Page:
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Albany sheriff regrets final bison scene


Albany sheriff regrets final bison scene

Despite being bombarded by criticism and even death threats over the weekend, Albany County Sheriff
Albany sheriff regrets final bison scene
A herd of loose bison run across a front yard in Selkirk on Friday, April 24, 2015. The herd got loose from a farm nearby in Schodack and had been on the run all day.
Photographer: Patrick Dodson

Despite being bombarded by criticism and even death threats over the weekend, Albany County Sheriff Craig Apple on Monday stood by his decision to put down 15 runaway bison Friday that had broken loose from a Rensselaer County farm and crossed the Hudson River and two major roadways.

However, the sheriff said in hindsight he should have done one thing differently: Have his own personnel shoot the animals, rather than rely on the shooters employed by GEM Farms in Castleton to do the killings. Apple was highly critical of the way the bison (often colloquially if incorrectly referred to as buffalo) were put down.

On Friday he called the shootings a scene out of the “Wild Wild West” and at one point tried to call it off before finding out it was over.

“Probably the better path down the road is to have our Emergency Response Team [ERT] come and take them out,” he said. “In hindsight it would have been a public relations nightmare, but I’d probably have my people do it. … They’re trained professionals.”

Apple said he should have used his own people because he could not vouch for the training of those sent by the farm to take out the bison.

Apple’s problem was not with the shooting of the bison, but how it was carried out by the five hunters hired by the farm. He said Friday and reiterated Monday they fired into a Coeymans ravine just outside of Bethlehem in a haphazard manner, wounding some animals without immediately killing them.

“The unfortunate part is I don’t think they did it in a humane manner,” said Apple, who even arrested one of the shooters who refused orders to immediately finish off one of the wounded bison, instead moving on to another target. Apple, who was visibly angry Friday, decided not to press charges against the unidentified man.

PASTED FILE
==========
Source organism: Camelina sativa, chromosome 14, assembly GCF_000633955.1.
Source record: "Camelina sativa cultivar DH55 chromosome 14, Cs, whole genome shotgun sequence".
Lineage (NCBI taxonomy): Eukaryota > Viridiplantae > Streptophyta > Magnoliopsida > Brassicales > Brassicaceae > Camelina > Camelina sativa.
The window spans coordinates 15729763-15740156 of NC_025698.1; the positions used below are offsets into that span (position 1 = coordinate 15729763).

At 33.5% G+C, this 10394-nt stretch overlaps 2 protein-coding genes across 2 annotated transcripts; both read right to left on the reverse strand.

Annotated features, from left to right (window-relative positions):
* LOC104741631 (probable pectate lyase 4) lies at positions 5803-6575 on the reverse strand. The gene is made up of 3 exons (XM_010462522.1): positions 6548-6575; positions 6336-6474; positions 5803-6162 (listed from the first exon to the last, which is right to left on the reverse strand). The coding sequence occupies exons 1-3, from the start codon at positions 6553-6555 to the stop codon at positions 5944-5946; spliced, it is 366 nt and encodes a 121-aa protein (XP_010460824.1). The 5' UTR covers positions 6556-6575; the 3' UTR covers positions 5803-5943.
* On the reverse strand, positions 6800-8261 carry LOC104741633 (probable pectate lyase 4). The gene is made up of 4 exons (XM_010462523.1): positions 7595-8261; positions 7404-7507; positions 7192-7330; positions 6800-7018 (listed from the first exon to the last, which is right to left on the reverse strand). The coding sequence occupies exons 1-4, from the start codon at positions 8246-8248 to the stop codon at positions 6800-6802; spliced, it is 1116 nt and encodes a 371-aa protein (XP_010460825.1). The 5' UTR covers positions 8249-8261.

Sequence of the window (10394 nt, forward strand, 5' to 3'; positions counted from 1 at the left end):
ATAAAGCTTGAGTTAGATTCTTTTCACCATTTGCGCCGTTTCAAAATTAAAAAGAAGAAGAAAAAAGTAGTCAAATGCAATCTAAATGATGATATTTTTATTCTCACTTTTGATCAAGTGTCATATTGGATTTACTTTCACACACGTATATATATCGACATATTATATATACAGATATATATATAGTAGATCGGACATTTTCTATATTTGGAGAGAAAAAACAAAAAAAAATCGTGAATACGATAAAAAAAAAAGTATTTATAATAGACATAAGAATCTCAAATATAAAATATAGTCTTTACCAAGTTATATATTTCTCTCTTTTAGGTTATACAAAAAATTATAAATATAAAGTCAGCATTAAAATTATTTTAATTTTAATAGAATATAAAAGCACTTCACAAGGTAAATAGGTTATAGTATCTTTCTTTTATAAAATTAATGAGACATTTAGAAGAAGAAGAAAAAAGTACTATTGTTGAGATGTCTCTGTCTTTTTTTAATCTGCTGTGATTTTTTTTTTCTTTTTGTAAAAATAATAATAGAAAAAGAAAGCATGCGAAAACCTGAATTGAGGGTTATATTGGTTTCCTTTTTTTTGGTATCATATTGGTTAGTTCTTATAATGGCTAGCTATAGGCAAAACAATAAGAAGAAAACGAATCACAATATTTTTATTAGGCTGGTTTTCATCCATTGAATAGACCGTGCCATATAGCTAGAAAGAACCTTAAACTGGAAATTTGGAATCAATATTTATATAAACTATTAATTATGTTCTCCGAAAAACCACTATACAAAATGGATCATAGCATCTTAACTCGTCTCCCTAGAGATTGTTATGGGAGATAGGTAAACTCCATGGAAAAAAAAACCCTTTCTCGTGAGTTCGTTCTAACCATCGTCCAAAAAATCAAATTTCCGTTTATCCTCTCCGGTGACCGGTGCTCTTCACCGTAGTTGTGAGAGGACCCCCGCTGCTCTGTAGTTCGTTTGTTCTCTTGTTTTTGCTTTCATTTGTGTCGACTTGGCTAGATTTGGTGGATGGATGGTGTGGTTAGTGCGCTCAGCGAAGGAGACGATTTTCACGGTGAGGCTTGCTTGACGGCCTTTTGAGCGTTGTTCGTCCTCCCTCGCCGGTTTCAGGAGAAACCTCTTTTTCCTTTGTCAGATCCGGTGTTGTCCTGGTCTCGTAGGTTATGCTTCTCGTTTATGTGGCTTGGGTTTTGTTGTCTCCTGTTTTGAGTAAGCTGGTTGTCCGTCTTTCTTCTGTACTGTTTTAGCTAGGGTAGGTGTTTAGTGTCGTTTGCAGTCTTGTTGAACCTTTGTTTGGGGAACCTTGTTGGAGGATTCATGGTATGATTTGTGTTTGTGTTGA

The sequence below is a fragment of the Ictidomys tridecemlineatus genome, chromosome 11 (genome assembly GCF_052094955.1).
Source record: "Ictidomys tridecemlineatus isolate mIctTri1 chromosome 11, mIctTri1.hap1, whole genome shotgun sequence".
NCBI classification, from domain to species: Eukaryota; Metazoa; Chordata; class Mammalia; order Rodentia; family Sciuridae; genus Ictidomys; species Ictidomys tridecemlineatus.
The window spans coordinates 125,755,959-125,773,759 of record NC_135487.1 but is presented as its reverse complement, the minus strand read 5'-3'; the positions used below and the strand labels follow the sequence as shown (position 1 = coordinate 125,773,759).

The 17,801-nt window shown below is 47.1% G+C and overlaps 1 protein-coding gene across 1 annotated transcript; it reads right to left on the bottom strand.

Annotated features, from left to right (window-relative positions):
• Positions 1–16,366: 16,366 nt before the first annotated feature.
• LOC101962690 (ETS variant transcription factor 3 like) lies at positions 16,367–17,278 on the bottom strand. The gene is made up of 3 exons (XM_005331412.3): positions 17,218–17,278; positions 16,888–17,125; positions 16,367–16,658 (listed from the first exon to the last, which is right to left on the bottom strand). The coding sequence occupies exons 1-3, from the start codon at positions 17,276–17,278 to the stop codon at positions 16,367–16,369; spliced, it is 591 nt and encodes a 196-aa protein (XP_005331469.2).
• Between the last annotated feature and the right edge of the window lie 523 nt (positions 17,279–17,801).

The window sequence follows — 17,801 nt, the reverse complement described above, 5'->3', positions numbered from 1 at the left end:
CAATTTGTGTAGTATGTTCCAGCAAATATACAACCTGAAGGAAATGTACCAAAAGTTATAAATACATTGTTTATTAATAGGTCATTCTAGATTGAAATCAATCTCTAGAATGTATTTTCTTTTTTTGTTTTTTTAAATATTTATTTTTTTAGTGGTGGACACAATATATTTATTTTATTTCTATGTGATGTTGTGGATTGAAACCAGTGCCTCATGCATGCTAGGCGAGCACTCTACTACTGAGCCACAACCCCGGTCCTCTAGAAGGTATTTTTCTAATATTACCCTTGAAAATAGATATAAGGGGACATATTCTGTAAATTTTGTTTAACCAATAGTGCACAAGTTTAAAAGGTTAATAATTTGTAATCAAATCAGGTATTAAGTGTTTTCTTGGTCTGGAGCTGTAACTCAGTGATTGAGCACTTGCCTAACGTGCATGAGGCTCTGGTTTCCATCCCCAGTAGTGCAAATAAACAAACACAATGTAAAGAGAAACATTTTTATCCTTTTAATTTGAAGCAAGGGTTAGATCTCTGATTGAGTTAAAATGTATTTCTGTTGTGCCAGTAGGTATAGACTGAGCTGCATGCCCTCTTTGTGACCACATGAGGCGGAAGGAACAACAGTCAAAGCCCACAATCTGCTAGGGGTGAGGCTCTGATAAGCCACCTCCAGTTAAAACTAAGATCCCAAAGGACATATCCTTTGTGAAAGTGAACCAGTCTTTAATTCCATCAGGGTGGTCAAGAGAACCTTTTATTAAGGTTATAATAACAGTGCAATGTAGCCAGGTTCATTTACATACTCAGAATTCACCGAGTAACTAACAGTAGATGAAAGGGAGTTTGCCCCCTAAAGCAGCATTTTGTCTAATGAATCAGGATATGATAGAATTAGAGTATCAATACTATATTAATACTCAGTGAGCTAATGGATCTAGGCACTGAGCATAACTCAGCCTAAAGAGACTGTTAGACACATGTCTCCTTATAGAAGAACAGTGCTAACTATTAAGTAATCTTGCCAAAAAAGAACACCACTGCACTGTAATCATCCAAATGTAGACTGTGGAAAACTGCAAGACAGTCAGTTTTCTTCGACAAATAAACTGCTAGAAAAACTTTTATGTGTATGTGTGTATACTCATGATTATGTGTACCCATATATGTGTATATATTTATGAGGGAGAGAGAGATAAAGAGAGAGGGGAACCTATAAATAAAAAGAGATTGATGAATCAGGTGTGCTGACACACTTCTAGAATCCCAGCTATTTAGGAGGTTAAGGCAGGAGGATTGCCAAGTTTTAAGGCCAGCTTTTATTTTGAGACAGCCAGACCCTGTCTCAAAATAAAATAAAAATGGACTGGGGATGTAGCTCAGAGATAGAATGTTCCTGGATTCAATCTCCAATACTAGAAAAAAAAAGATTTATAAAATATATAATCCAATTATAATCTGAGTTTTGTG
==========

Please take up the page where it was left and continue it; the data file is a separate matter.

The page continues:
“It broke my heart to see those animals suffer,” he said.

Animal experts and the farm were in agreement that the bison had to be put down in the field. There is no way to transport the 1,000-pound-plus animals, who can tear through fencing and even walls, and they cannot be safely tranquilized. After the herd crossed the New York State Thruway and Route 9W, it was clear they were public safety threat, officials said.

In fact, plans were in place to take out the herd before it crossed the highways, but the bison charged and got away into a more residential area of southern Bethlehem.

Still, the story that gained national attention and caused a social media frenzy sparked a deluge of anger, much of it directed at the sheriff.

“I got death threats over it and everything,” Apple said. “They’ve been calling, emailing. I’ve been called names I didn’t even know were invented yet.”

Apple said he plans to have select members of his ERT team trained in taking out large animals in the unlikely event a similar situation arises again.

Following Tropical Storm Sandy in 2012, Albany County created an Animal Response Team. Working in conjunction with sheriff’s offices in Schoharie and Greene counties, the Mohawk Hudson Humane Society, the Cornell Cooperative Extension and other groups, the team is charged with rounding up loose animals after a disaster, whether they be farm animals such as cattle or goats, or domesticated pets.

The team was on the scene Friday but was of little use. “There was nothing they could do,” Apple said. Bison, he said, “are not cattle.”

The herd broke loose Thursday from a Castleton farm, where they are raised for beef. The meat from the slain animals may not be resold. Six of the escaped bison were shot at Schodack Island State Park, while the remaining 15 apparently swam the Hudson River and trekked through Albany County.

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